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Published: July 5, 2011

Johns Hopkins University

A privately endowed, coeducational university founded in Baltimore, Maryland, in 1876 as the first university in the United States offering only graduate studies and research. Often called the first true university in the Americas, it was planned as an American imitation of the German universities of the time—recognized as the world’s finest—that would draw the world’s top scholars as instructors and students.
The university was founded with a bequest from Quaker merchant Johns Hopkins (1795– 1873), who willed $7 million to found a university and hospital. Influenced by Harvard University president CHARLES W. ELIOT, himself a great educational reformer, the university’s first board selected University of California president DANIEL COIT GILMAN as president of their new enterprise. After traveling to Europe and across the United States, Gilman borrowed the German concept of the university and decided to establish a school devoted solely to graduate studies. He recruited a small but eminent group of scholars and teachers to constitute the first faculty and a group of 20 brilliant college graduates to whom he offered America’s first university-financed, graduate research FELLOWSHIPS.
What raised the university to national and international prominence, however, was the work of pathology professor William Henry Welch, who revolutionized the study of medicine in the United States. At the time, medical education consisted of one to three years of lecture and study at proprietary medical schools organized and staffed by local practitioners. Welch developed a new, four-year medical curriculum— the first in the United States. It consisted of two years of laboratory study of preclinical subjects, such as anatomy, physiology, pharmacology and pathology, followed by two years of in-hospital study of the clinical subjects of medicine, surgery and obstetrics. Welch helped found both the Johns Hopkins Hospital in 1889 and the Medical School in 1893, of which he was the first dean and which he linked inextricably to the hospital by recruiting such distinguished physician/researchers as Sir William Osler (1849–1919) and the renowned surgeon William S. Halsted (1852– 1922) to staff both institutions.
He thus made the hospital’s first great physician/ teachers central to the life of the medical school, but made the medical school’s laboratory and library facilities equally central to the research needs of the hospital and its physicians. Welch strengthened those ties by creating an appointment system that made professors in the medical school serve as heads of their departments in the hospital. The appointments thus made them responsible for delivery of medical services as well as for medical instruction, and the arrangement created the first so-called teaching hospital in the United States. Their combined duties led to their integrating advanced medical education with practical hospital routine, as they led their students on daily rounds of hospital wards, translating student textbook and laboratory knowledge into actuality. The teaching standards and methods—and the four-year medical degree—established at Johns Hopkins made it a model for the many teaching hospitals that would spring up in major cities across the United States.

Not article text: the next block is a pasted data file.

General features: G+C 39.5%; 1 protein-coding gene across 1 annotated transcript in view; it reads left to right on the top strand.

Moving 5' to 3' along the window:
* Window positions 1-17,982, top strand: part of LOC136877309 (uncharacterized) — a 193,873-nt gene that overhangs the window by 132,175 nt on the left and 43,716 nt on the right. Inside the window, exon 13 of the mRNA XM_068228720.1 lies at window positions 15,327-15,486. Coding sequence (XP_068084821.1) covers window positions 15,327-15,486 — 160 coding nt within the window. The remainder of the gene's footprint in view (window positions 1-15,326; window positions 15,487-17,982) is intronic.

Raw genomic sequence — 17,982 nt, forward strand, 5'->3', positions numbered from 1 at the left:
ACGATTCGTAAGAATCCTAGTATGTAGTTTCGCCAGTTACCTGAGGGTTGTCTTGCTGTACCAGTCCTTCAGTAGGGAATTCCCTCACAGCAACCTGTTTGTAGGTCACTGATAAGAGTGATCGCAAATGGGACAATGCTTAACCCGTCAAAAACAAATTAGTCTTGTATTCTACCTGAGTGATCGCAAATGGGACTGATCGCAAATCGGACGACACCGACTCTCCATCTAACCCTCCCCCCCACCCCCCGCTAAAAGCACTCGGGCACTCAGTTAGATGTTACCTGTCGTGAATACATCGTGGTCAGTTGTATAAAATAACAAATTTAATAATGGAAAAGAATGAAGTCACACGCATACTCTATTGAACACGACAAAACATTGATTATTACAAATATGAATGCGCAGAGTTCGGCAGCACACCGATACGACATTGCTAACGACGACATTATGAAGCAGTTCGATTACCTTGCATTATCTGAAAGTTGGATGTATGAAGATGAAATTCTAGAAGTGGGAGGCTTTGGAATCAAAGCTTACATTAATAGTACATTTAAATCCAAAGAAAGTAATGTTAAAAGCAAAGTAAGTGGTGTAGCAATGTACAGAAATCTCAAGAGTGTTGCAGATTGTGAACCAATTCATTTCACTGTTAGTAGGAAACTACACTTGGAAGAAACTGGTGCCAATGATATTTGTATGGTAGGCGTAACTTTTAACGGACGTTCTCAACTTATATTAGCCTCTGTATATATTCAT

The undergraduate college and the evening college were founded almost as afterthoughts, to help supply the university’s graduate schools with a pool of worthy scholars. The evening college is one of the nation’s oldest part-time adult education enterprises. Johns Hopkins has never ceased pioneering educational innovations. In 1971, psychology professor Julian C. Stanley created a program for mathematics geniuses as young as 14 to enroll on campus and complete their education at their own pace. Some skipped high school entirely and completed their doctorates by the time they were 20. One of the first programs for the GIFTED, it served as a model for dozens of other American colleges that established programs for gifted students in cooperation with nearby high schools. Johns Hopkins today has five undergraduate schools for the arts, sciences and engineering, with more than 4,000 students. Its eight graduate schools, including its schools for the study of medicine, nursing, public health, international studies and music (the Peabody Institute), have more than 1,500 students.
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